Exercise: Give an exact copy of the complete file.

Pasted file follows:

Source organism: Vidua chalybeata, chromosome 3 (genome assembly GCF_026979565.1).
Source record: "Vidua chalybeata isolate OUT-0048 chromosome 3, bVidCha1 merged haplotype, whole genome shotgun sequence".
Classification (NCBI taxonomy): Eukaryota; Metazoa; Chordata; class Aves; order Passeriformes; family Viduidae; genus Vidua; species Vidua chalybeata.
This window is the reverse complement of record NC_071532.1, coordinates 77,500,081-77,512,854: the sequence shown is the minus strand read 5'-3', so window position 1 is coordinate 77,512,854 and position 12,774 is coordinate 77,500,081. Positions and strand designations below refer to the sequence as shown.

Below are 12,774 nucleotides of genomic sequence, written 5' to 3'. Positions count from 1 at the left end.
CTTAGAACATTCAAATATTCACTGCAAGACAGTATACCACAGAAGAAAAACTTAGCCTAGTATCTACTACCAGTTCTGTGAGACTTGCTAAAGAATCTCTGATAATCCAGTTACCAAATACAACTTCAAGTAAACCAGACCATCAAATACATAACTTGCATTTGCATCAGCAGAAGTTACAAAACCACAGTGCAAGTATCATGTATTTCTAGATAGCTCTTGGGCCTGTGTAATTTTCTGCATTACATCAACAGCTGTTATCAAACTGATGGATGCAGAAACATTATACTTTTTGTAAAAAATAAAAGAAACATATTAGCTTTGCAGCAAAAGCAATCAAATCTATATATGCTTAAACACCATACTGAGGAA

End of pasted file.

Source organism: Vidua chalybeata, chromosome 3 (genome assembly GCF_026979565.1).
Source record: "Vidua chalybeata isolate OUT-0048 chromosome 3, bVidCha1 merged haplotype, whole genome shotgun sequence".
Classification (NCBI taxonomy): Eukaryota; Metazoa; Chordata; class Aves; order Passeriformes; family Viduidae; genus Vidua; species Vidua chalybeata.
This window is the reverse complement of record NC_071532.1, coordinates 77,500,081-77,512,854: the sequence shown is the minus strand read 5'-3', so window position 1 is coordinate 77,512,854 and position 12,774 is coordinate 77,500,081. Positions and strand designations below refer to the sequence as shown.

Below are 12,774 nucleotides of genomic sequence, written 5' to 3'. Positions count from 1 at the left end.
CTTAGAACATTCAAATATTCACTGCAAGACAGTATACCACAGAAGAAAAACTTAGCCTAGTATCTACTACCAGTTCTGTGAGACTTGCTAAAGAATCTCTGATAATCCAGTTACCAAATACAACTTCAAGTAAACCAGACCATCAAATACATAACTTGCATTTGCATCAGCAGAAGTTACAAAACCACAGTGCAAGTATCATGTATTTCTAGATAGCTCTTGGGCCTGTGTAATTTTCTGCATTACATCAACAGCTGTTATCAAACTGATGGATGCAGAAACATTATACTTTTTGTAAAAAATAAAAGAAACATATTAGCTTTGCAGCAAAAGCAATCAAATCTATATATGCTTAAACACCATACTGAGGAA